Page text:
Minority- and immigrant-owned business
Supporting job creation
Bringing hope to a community with a 30.9% poverty rate
Many great businesses began in a garage and American Cable Company is no exception. After immigrating to the United States with his wife and two children, Carlos Gonzalez started a cable company out of his family’s garage in 1976. By 1978, he employed 30 people and was able to purchase his very first commercial facility in Philadelphia.
Despite surviving multiple sluggish economic times, the business was hit hard by the Great Recession. Due to the automotive industry crisis and customers who moved manufacturing overseas to cut costs, the company struggled to make ends meet, taking on high interest debt to keep the doors open.
Eventually the business recovered and started to grow again. To support this growth, they needed to refinance real estate and retire their high interest debt. Despite upward trends, the owner was unable to find conventional lender willing to take a chance on the business. That’s when the owner was referred to CRF.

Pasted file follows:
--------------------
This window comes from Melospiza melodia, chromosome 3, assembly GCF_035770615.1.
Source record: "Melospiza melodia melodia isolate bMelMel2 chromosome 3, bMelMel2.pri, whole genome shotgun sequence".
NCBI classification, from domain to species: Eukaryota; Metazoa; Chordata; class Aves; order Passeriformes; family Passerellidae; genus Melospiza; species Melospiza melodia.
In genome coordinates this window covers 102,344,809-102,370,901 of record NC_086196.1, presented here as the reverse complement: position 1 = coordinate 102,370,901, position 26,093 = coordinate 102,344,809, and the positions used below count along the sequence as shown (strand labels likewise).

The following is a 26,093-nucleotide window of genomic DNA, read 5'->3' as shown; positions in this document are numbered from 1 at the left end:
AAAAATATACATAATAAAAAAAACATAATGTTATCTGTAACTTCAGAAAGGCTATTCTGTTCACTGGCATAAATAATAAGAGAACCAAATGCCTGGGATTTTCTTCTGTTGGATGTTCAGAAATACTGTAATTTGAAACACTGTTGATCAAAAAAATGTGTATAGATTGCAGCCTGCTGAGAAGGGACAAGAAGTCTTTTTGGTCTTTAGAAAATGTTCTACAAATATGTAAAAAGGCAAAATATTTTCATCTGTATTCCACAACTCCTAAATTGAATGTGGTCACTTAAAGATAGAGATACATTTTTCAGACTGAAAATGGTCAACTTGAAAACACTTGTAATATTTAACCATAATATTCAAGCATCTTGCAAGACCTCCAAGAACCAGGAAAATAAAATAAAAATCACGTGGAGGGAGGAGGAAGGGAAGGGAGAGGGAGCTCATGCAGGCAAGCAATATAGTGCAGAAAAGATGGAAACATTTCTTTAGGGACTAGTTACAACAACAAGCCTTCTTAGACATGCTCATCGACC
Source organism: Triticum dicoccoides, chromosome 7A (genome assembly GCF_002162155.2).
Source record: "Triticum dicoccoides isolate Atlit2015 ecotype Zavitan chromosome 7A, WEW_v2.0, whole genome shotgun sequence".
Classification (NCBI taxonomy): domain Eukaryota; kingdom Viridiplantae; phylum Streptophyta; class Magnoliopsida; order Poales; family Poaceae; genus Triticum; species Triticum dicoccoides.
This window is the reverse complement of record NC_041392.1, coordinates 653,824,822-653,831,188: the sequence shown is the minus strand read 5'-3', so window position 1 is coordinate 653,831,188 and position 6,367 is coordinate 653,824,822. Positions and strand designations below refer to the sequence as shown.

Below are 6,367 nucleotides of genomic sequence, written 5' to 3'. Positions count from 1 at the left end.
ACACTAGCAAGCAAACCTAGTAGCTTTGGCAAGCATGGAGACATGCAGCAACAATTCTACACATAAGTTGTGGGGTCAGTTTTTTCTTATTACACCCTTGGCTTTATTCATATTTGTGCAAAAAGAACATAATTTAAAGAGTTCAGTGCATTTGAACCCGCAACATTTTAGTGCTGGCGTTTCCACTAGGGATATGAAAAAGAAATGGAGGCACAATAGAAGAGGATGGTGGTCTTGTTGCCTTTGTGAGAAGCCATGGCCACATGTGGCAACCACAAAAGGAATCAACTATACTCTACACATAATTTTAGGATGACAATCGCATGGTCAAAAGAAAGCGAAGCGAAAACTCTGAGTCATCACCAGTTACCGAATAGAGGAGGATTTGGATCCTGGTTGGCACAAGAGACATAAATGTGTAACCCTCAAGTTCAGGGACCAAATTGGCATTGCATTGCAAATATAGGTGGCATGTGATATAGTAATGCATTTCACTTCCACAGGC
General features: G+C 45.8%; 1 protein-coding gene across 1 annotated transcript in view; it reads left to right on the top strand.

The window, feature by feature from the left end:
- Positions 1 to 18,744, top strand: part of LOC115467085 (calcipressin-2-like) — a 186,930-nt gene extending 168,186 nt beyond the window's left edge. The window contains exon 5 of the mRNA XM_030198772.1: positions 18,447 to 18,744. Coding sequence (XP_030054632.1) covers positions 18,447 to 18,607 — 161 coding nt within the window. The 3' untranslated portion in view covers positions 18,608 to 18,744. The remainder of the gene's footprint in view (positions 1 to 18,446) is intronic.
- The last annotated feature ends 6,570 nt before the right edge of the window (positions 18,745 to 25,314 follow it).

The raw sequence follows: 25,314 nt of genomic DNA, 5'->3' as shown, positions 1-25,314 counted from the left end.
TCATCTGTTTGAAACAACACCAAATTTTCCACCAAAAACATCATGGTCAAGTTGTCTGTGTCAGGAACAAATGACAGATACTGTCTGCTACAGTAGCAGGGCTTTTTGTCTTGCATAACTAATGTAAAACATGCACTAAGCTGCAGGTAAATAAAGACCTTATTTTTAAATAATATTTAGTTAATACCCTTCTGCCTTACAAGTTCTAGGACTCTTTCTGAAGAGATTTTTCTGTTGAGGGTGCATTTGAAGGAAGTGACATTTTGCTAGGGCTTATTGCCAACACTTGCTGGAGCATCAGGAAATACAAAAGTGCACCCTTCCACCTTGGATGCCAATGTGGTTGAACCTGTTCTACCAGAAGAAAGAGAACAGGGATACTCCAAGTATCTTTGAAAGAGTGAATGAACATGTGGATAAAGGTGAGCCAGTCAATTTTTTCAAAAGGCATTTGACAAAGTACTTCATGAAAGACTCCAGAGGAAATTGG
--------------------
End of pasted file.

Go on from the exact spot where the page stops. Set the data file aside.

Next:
After the recession, the business diversified its client base and a large construction company that had moved its business overseas to save money, began to bring it back to the cable company. CRF felt strongly that this was a company that deserved a second chance, given its impact on the community, and provided $2.3 million in financing. The financing also saved American Cable more than $233,000 per year in interest payments.
The financing enabled the business to create and retain 84 jobs, 59 of them held by minorities, in a low-income community of Philadelphia with a 30.9% poverty rate. Despite difficult times, Carlos never gave up on his business and neither did CRF.